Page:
Having interpolated the shots to a 25 m grid makes the multiple prediction more accurate. Figure shows a comparison for one offset of the input data and the predicted multiples with and without sparse interpolation. The predicted multiples in Figures b and c look almost identical to the true multiples in Figure a. Some artifacts, shown as A in Figure c, are nevertheless present in the multiple model obtained from the interpolated data without regularization. These artifacts come from the convolution of the noise visible in Figure b before the water-bottom reflection with coherent energy. Some of them could be attenuated by applying a mute on the interpolated shot gathers.
The multiple model looks relatively accurate for the whole section. However, some important discrepancies exist between the true and modeled multiples in some places. For instance, Figure displays the multiple prediction results in an area where the model does not match the observed multiples very well. In Figure b, the water-bottom multiple (shown as 1) is clearly modeled better with the interpolated data with sparseness constraint than in Figure c without regularization. The two circles in Figure b and c highlight aliasing artifacts that are also visible in Figures b and c. These artifacts would disappear by having a smaller sampling of both shot and offset axes. Therefore, these aliasing artifacts are stronger when no Cauchy regularization is applied for the interpolation.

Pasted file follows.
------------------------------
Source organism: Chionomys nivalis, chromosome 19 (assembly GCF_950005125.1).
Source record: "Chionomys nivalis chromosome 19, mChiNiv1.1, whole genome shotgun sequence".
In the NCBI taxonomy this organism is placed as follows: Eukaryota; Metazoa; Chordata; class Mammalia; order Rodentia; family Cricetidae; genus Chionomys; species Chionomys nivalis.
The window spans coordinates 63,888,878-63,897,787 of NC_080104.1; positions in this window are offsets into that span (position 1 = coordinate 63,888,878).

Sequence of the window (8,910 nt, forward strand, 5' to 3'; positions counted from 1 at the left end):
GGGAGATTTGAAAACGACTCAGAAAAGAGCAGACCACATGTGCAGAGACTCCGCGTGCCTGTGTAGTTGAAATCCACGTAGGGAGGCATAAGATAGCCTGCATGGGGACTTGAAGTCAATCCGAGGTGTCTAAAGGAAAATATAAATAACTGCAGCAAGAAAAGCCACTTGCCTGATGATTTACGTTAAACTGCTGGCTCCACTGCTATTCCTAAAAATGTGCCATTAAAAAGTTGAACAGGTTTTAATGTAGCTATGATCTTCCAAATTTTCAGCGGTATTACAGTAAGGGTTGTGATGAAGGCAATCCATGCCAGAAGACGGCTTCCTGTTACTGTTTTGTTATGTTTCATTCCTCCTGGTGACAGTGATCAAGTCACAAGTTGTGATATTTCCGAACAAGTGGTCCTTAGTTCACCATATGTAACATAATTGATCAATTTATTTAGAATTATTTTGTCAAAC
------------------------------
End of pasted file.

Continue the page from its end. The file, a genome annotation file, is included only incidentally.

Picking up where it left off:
Looking now at shot gathers in Figure , it appears that the modeling of multiples worked well for the main reflection events. Energetic diffracted multiples are almost totally absent in the predictions of Figures b and c, however. Diffracted multiples are generally more difficult to model because they require a very dense surface coverage of sources and receivers in order to recover all the dips (Figure ). This effect is amplified in 3-D. Approximating the sail line as a continuous 2-D survey and ignoring 3-D effects lead to large errors in the model of diffracted multiples.
The estimation of a multiple model with a 2-D prediction scheme for 3-D field data, although being accurate in most places, suffers from kinematic and amplitude errors. For some events, e.g., diffracted multiples, the modeling fails completely. In addition, the shot interpolation technique needs to be chosen carefully to minimize its impact on the final multiple model. Here, the radon-based approach with a sparseness constraint yields the best multiple model. Given this imperfect model, it is now the goal of the subtraction to come up with the best estimated primaries. In the next section, multiple attenuation results are presented with a pattern-based and adaptive subtraction technique.